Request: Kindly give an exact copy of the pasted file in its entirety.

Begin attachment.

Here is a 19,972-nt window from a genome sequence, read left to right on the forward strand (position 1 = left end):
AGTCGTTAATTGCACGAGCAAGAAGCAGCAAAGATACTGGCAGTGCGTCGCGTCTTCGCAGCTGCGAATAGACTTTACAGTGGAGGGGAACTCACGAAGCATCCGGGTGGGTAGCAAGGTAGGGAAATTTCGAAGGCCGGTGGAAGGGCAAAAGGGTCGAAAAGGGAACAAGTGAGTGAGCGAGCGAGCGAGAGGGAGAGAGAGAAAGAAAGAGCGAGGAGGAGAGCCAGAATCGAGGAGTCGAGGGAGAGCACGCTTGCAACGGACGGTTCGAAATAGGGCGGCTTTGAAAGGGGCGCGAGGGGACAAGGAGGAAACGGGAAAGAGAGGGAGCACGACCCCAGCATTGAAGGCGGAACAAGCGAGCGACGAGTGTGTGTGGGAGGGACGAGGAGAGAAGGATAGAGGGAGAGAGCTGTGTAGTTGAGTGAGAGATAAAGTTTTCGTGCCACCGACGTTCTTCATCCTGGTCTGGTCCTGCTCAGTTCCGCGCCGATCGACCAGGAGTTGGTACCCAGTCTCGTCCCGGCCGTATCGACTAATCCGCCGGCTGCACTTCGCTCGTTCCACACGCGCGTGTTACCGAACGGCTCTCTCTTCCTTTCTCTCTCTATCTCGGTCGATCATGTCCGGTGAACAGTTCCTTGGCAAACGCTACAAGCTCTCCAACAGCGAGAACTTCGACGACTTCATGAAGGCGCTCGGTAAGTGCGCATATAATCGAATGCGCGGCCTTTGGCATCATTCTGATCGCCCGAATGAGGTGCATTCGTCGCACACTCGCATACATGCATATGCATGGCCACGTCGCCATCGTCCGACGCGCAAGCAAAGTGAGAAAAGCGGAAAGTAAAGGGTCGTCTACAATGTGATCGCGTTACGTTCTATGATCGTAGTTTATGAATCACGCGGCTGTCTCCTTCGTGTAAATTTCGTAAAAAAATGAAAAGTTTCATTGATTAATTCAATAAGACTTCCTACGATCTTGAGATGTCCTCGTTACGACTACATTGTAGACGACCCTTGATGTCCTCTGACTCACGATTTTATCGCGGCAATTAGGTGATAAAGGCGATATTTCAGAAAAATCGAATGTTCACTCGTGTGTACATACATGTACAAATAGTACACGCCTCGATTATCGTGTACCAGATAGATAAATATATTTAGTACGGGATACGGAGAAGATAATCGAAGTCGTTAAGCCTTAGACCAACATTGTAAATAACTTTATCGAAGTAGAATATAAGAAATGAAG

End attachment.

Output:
Here is a 19,972-nt window from a genome sequence, read left to right on the forward strand (position 1 = left end):
AGTCGTTAATTGCACGAGCAAGAAGCAGCAAAGATACTGGCAGTGCGTCGCGTCTTCGCAGCTGCGAATAGACTTTACAGTGGAGGGGAACTCACGAAGCATCCGGGTGGGTAGCAAGGTAGGGAAATTTCGAAGGCCGGTGGAAGGGCAAAAGGGTCGAAAAGGGAACAAGTGAGTGAGCGAGCGAGCGAGAGGGAGAGAGAGAAAGAAAGAGCGAGGAGGAGAGCCAGAATCGAGGAGTCGAGGGAGAGCACGCTTGCAACGGACGGTTCGAAATAGGGCGGCTTTGAAAGGGGCGCGAGGGGACAAGGAGGAAACGGGAAAGAGAGGGAGCACGACCCCAGCATTGAAGGCGGAACAAGCGAGCGACGAGTGTGTGTGGGAGGGACGAGGAGAGAAGGATAGAGGGAGAGAGCTGTGTAGTTGAGTGAGAGATAAAGTTTTCGTGCCACCGACGTTCTTCATCCTGGTCTGGTCCTGCTCAGTTCCGCGCCGATCGACCAGGAGTTGGTACCCAGTCTCGTCCCGGCCGTATCGACTAATCCGCCGGCTGCACTTCGCTCGTTCCACACGCGCGTGTTACCGAACGGCTCTCTCTTCCTTTCTCTCTCTATCTCGGTCGATCATGTCCGGTGAACAGTTCCTTGGCAAACGCTACAAGCTCTCCAACAGCGAGAACTTCGACGACTTCATGAAGGCGCTCGGTAAGTGCGCATATAATCGAATGCGCGGCCTTTGGCATCATTCTGATCGCCCGAATGAGGTGCATTCGTCGCACACTCGCATACATGCATATGCATGGCCACGTCGCCATCGTCCGACGCGCAAGCAAAGTGAGAAAAGCGGAAAGTAAAGGGTCGTCTACAATGTGATCGCGTTACGTTCTATGATCGTAGTTTATGAATCACGCGGCTGTCTCCTTCGTGTAAATTTCGTAAAAAAATGAAAAGTTTCATTGATTAATTCAATAAGACTTCCTACGATCTTGAGATGTCCTCGTTACGACTACATTGTAGACGACCCTTGATGTCCTCTGACTCACGATTTTATCGCGGCAATTAGGTGATAAAGGCGATATTTCAGAAAAATCGAATGTTCACTCGTGTGTACATACATGTACAAATAGTACACGCCTCGATTATCGTGTACCAGATAGATAAATATATTTAGTACGGGATACGGAGAAGATAATCGAAGTCGTTAAGCCTTAGACCAACATTGTAAATAACTTTATCGAAGTAGAATATAAGAAATGAAG